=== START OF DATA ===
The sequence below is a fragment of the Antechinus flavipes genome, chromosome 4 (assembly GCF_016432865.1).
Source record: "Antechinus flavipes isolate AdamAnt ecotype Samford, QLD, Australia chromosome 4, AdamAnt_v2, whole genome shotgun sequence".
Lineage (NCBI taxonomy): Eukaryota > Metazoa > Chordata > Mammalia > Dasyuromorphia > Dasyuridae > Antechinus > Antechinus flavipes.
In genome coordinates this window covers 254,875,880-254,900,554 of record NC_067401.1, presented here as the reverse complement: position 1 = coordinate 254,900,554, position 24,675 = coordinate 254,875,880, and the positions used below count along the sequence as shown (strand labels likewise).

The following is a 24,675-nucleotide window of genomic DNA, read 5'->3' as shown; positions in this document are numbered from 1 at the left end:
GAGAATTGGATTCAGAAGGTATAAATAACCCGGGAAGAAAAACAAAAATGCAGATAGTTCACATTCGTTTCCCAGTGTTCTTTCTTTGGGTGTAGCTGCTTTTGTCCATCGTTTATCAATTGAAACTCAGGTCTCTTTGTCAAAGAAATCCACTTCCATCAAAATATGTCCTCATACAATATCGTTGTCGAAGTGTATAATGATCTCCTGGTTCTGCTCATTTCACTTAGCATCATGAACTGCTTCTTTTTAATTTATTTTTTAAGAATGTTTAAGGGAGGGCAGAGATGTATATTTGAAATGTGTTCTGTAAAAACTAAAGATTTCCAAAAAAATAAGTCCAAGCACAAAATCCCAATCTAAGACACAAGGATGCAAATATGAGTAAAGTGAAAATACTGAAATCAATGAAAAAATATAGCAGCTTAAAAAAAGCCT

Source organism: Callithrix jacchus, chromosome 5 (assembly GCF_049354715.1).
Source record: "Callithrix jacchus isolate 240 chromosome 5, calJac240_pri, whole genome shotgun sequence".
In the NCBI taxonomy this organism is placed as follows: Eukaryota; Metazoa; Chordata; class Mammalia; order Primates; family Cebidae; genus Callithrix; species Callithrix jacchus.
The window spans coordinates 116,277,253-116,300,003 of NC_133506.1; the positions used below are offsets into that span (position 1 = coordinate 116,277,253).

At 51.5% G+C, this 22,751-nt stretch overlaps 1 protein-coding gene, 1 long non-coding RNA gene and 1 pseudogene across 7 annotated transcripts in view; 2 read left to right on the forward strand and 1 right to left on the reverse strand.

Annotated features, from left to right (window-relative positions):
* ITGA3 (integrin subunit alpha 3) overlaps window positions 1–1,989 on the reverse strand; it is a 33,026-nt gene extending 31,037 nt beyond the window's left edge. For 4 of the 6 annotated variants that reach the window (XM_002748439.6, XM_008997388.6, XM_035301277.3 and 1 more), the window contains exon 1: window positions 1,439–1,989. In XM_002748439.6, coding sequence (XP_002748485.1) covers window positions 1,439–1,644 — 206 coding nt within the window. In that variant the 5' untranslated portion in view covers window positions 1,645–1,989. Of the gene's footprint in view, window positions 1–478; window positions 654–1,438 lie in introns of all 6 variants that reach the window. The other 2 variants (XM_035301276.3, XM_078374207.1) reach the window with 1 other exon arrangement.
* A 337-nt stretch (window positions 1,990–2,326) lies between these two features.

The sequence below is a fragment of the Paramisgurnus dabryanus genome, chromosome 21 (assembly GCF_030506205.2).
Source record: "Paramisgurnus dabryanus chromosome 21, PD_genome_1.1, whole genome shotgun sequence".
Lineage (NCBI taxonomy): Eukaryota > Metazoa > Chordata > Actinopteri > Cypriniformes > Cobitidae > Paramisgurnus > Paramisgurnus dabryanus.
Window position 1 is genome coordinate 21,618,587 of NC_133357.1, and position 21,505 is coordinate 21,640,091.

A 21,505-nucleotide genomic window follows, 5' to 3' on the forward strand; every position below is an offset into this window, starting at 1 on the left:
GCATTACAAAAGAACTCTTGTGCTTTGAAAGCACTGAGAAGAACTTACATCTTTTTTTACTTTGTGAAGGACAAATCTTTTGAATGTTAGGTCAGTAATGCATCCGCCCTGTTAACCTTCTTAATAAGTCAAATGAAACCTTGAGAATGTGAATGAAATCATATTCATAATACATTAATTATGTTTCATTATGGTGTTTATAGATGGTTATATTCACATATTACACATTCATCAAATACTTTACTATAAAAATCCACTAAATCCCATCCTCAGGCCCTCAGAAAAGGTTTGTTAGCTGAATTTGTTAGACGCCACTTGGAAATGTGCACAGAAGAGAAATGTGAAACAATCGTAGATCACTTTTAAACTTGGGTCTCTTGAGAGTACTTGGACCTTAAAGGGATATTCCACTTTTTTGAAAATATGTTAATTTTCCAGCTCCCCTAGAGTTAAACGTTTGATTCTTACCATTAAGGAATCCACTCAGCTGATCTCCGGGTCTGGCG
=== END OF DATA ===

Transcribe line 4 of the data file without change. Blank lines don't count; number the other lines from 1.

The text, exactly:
In genome coordinates this window covers 254,875,880-254,900,554 of record NC_067401.1, presented here as the reverse complement: position 1 = coordinate 254,900,554, position 24,675 = coordinate 254,875,880, and the positions used below count along the sequence as shown (strand labels likewise).